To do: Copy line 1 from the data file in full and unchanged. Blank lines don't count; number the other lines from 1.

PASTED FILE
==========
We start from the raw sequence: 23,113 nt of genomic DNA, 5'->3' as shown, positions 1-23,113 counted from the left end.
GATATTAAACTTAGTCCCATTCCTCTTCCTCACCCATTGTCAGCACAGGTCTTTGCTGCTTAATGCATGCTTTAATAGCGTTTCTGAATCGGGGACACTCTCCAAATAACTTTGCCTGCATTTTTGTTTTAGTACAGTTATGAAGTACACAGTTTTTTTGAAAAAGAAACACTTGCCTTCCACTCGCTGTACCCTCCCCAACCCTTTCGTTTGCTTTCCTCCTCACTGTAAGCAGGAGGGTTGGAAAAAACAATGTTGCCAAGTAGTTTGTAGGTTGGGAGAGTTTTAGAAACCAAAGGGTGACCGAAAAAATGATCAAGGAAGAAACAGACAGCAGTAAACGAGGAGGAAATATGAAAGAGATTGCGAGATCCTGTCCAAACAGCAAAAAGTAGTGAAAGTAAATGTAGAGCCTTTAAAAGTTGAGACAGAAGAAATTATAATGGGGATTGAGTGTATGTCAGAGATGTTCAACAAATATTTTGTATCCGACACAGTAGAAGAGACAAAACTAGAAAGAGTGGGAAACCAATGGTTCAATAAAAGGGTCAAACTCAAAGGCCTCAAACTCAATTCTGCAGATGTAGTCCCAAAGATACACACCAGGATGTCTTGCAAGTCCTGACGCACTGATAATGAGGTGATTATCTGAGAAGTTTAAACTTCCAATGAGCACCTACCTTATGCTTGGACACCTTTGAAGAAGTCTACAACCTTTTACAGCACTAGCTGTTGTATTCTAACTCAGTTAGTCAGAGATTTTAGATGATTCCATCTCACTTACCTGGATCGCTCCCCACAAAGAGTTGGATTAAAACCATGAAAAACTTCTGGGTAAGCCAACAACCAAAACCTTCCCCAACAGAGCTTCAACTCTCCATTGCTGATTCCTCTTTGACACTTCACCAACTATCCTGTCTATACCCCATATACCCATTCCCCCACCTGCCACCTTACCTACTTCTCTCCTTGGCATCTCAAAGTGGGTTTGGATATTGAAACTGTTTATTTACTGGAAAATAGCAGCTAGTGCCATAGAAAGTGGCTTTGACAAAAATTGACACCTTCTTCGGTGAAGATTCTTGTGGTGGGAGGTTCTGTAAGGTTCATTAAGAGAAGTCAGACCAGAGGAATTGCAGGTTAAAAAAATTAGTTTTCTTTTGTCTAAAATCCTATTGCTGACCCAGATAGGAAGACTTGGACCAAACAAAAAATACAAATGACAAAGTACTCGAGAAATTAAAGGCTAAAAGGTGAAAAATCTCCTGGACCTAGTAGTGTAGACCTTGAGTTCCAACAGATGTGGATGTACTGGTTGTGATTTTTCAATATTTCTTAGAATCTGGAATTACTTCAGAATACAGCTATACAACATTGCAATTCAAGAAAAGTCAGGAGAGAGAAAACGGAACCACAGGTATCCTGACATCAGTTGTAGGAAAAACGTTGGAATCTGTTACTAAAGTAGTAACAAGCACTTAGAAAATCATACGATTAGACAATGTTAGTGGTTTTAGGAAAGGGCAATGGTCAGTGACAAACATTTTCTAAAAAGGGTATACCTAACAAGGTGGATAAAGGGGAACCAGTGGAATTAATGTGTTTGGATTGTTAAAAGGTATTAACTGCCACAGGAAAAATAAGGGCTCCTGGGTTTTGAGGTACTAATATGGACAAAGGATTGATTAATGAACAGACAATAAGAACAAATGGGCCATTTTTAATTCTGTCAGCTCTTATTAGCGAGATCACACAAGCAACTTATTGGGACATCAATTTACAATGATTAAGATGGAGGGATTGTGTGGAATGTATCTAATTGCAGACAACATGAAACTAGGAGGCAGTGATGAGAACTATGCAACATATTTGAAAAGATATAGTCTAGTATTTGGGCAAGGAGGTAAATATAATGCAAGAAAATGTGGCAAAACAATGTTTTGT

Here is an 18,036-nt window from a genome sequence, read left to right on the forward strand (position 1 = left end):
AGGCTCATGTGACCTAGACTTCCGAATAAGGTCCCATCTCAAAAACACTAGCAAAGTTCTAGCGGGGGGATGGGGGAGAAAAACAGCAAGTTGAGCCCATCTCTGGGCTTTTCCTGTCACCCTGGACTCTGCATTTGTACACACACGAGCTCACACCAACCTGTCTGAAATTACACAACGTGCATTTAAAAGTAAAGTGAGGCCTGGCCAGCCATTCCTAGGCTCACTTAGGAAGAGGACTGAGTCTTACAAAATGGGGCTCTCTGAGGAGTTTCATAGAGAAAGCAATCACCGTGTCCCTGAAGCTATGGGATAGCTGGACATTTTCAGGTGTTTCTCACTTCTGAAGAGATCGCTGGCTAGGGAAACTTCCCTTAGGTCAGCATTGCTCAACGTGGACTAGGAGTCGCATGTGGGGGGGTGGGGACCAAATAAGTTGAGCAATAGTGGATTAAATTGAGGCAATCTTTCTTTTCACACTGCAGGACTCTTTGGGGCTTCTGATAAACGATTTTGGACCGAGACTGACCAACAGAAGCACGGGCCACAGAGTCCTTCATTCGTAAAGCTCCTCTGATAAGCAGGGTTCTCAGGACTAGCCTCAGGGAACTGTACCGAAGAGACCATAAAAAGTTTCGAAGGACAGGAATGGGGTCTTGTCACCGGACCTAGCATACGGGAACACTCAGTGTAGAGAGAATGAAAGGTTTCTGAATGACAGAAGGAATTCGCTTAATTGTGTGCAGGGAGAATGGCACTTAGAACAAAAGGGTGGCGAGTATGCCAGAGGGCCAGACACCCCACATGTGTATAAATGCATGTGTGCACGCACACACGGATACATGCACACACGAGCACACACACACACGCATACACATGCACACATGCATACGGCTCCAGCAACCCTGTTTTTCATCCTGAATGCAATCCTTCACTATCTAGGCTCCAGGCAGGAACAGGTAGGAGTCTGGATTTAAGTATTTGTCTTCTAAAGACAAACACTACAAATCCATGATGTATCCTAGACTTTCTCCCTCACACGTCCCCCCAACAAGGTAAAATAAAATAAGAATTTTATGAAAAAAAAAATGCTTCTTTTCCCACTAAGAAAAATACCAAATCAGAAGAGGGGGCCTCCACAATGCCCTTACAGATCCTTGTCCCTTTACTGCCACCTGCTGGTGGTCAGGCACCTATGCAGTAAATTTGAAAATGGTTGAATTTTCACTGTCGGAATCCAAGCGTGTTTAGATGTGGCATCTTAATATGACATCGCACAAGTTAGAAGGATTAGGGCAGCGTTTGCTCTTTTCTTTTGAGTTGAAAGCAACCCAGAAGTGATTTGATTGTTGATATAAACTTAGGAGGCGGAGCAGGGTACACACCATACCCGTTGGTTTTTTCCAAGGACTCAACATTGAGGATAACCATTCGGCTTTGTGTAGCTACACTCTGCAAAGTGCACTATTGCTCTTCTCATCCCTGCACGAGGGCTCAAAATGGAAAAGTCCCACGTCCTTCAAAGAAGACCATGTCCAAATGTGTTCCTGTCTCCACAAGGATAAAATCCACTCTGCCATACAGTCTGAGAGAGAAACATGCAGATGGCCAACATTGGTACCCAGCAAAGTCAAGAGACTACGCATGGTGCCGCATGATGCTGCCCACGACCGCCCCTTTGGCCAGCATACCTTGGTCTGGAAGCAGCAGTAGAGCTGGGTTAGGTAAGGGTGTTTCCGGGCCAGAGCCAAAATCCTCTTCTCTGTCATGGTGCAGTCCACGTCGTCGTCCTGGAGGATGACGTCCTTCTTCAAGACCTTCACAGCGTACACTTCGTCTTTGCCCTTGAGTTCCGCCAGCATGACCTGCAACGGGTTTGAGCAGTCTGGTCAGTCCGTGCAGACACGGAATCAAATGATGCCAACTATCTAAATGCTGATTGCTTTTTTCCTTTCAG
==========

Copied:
We start from the raw sequence: 23,113 nt of genomic DNA, 5'->3' as shown, positions 1-23,113 counted from the left end.